“Keeps thieves out, too,” I responded. Then she understood.
They do this in the French Quarter in New Orleans, LA.
same thing in the Philippine islands too!
My wife is from the Philippines. There is it common to have walls topped with broken glass. Of course, a thick mat defeats it. But it stops the casual person from climbing the all.
They do not have to worry about being sued because someone got hurt trying to trespass.
And don’t forget The Shadow, “Who knows what evil lurks in the hearts of men?”
Sounds like the article might have a part 2 discussing ‘illegal methods’, we can all go hog wild describing our fave bobby traps then.
punji sticks are better if you make them hollow and cut the ends at a slant and sharpen them just like a hypodermic needle, human feces or other toxic substance guarantees a very bad day for the intruder. old tube type televisions and computer monitors have a thick glass that is as sharp as a razor when it breaks, i brake mine in a 50 gallon barrel with a removable lid with hole in the top for a rock bar to crush the glass. just cut yourself with a tiny piece and wait a few days to see just how painful it becomes 🙂 i put it where no one has any right to ever be and inside tubes with compressed air propulsion, makes much less noise than anything powder fired. im burying the bodies in buried removable top metal barrels already supplied with caustic chemical to dissolve any thing including the barrels and on property NOT connected to me. i do have some on my property but only for extreme emergency use.
i use 1 inch dia pipe welded into caltrop and sharpened very much like a hypodermic to cut a hole in the tires that happen to be in wrong place at wrong time. and i have delt with retaliation for ruined tires more than 40 years ago, so im not letting anyone retaliate and if SHTF actually happens during my life time, ill leave the bodies on display as a warning to those that might think they can do what they want on MY property. and i have been to prison 3 times so its clear i do NOT care about something being “legal” or not to those in society!
I have Harbor Freight driveway alarms set around. Silent outside they alarm inside the home. Since they just have one sound I set the receivers in dIfferent areas of the home so I can know instantly which alarm is sounding.
I’ve also planted cacti along a fence by dirt side road. As they grow I’ll cut and fill in bare spots. Edible pads and fruit with wicked thorns.
Along another side where there was a path coming into the property I plan to plant black berries. End of path and easy entry from that side. The rear of the property, the owner behind just died so no idea who will be moving in. I may want to harden that direction as well. I can hardly be cited for planting edibles, so for now that is the first line of defence. And it adds to supplies. The driveway monitors were cheap. That’s the only non edible and I must say I’ve surprised a couple of teens in the middle of the night. I was obviously armed and sent them home with a warning.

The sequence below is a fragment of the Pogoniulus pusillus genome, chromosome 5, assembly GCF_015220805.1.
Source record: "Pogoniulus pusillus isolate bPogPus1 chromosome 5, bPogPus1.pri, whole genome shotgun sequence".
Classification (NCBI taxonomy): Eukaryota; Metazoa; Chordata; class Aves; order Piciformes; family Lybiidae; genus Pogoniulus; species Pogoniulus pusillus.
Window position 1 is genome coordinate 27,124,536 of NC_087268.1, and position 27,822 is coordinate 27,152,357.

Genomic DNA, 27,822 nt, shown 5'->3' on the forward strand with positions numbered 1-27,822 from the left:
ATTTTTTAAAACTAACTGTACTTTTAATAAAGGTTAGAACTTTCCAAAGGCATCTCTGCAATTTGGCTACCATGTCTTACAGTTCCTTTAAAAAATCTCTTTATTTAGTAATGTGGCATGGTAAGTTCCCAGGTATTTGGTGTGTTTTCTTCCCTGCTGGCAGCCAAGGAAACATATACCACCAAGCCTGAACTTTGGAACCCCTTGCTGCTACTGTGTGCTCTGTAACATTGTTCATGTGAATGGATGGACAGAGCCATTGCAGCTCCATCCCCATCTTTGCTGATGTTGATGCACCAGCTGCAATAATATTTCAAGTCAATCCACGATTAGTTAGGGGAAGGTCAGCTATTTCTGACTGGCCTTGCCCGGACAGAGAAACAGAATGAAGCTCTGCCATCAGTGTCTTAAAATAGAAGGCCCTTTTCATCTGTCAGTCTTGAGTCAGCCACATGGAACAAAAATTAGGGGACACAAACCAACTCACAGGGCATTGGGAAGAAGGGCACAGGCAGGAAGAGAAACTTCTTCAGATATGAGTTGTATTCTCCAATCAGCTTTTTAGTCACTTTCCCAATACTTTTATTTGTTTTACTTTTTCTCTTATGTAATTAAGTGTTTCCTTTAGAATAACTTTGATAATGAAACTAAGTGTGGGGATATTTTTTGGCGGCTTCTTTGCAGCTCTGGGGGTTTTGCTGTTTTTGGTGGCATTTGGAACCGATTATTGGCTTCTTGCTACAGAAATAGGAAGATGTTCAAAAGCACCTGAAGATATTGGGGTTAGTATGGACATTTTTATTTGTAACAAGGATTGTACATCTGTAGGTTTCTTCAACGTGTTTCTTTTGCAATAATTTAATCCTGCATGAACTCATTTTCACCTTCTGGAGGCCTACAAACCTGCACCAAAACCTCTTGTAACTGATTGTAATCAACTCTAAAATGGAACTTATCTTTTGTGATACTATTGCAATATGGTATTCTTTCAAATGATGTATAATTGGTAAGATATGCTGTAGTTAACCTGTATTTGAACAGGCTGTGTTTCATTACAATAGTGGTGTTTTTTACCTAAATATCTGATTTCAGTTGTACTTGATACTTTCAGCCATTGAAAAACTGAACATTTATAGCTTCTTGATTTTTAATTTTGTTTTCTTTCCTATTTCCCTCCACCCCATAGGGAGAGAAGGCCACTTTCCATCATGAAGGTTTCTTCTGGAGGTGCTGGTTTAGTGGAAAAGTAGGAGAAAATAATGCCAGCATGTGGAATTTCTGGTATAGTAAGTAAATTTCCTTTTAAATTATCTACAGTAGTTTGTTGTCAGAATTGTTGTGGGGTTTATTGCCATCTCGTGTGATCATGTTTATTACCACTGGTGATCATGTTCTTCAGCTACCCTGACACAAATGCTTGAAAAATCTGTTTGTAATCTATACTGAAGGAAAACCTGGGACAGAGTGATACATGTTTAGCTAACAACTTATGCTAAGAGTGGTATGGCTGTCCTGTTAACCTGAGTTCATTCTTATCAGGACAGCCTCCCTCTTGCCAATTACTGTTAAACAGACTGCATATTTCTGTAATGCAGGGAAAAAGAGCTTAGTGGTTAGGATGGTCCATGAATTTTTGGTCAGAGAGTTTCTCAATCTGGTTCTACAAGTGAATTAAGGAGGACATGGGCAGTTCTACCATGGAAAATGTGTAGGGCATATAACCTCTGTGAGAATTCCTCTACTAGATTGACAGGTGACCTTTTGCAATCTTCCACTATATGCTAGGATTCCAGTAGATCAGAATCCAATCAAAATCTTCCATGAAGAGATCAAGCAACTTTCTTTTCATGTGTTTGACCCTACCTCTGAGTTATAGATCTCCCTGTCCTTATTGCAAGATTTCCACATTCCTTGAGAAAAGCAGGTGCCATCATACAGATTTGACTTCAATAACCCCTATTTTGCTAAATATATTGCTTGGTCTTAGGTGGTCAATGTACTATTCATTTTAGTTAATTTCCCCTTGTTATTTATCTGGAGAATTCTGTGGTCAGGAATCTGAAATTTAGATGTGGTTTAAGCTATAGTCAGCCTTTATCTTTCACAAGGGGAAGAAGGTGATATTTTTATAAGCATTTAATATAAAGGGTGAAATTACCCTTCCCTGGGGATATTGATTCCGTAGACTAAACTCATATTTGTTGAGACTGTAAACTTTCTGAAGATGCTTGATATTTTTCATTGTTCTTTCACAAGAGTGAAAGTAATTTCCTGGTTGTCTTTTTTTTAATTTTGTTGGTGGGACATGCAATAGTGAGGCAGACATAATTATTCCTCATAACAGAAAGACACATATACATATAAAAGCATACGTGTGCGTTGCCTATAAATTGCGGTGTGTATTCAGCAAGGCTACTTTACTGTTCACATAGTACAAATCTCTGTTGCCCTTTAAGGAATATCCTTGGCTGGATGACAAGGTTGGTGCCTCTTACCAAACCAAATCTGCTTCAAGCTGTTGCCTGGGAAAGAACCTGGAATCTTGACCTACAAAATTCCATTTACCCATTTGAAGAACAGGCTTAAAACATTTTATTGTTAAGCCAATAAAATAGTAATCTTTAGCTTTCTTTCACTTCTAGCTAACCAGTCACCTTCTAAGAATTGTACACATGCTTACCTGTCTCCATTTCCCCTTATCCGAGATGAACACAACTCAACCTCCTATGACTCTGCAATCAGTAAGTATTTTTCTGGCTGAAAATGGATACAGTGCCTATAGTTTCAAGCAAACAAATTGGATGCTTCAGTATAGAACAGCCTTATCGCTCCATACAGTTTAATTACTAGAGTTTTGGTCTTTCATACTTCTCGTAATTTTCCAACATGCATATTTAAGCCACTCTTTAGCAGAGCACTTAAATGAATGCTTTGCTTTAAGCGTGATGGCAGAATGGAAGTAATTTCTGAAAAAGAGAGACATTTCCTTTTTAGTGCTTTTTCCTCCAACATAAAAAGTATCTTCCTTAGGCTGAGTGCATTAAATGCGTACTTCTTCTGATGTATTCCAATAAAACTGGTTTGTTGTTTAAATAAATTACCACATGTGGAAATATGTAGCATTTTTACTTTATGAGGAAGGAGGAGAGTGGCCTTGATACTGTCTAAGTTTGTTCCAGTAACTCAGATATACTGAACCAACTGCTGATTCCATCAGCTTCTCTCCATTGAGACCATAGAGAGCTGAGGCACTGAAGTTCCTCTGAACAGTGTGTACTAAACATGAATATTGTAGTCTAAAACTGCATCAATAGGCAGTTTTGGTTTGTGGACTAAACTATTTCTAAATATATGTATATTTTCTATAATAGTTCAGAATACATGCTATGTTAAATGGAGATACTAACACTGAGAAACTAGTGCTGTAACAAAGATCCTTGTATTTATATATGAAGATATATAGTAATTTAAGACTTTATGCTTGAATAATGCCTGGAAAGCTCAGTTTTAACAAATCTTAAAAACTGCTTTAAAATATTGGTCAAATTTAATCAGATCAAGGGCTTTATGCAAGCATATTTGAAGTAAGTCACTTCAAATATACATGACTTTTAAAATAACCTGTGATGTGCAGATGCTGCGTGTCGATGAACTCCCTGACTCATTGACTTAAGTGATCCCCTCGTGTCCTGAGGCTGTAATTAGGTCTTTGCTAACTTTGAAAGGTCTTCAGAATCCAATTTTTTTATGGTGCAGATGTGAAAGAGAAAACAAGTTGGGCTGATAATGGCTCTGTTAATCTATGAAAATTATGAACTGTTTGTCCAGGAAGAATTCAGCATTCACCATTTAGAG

Dogs can be good alarms too. My little yapper let’s me know when anyone is around 4 legged or 2 legged. Bigger dog that was abandoned here a few yearsago has a silent way of walking guard with me. No barking but protective. I’ve had her stop me from walking between buildings where intruders were. At the time a son was here and we would walk different areas but within calling distance. On one occasion I called to him to close off the other end of that area. Then I addresses the intruders. Told them to leave by the path they came in. Two young men took off like scared rabbits. Ran for the fence. One fell hard and the other kept going. The one who fell was yelling and cussing at his buddy for not helping him. We had a good laugh at their expense. Haven’t had much trouble anymore with intruders. Dog is still here. Neighbor on my property feeds her. She’s protective of the grand kids there. Found out the history on her. A vets PTSD service dog. She took off after he died. From a town 50 miles from here. She picked this place. No wonder she was quiet and protective. That’s the third dog that has adopted me here. All protective from the first. I was newly widowed when the second dog joined me on my daily 4 mile walk. Within minutes my stepson stopped to talk to me and she wouldn’t let him close. (good judge of character) Neighbors said she’d been dropped off near the post office. Dirty, skinny, and hungry so I kept her. Glad for the company too.
I wouldn’t mind another good larger dog. My yapper weighs 10 lb. Loud but no protection beyond her warning barks and growels. I’d like one to train to walk silently with me. I should check out the shelter if I get to the city again. A bigger dog can seem intimidating.
Check out an Akita Rescue Shelter
They are working dogs and thrive on protecting you and your property
The “Dollar Tree” & “Harbor Freight” stores have small (electronic) window-alarms, which – when the circuit is broken by taking away the ‘matching-magnetic block”,…by tripwire,…. will emit a screeching – ear-splitting-siren of sound,…….. almost guaranteed to cause the intruder to die from sudden fright, as well as giving away location,…..and,…… can be heard for up to a mile away! (Tried this one out-myself!),… Low-cost & batteries are replaceable,….as well a re-settable (after finding the missing mag-block). Gotta be set so that ordinary wildlife cannot set them off,….. but if they do,… they’ll never do it twice – because of how LOUD the dang thing is……!!!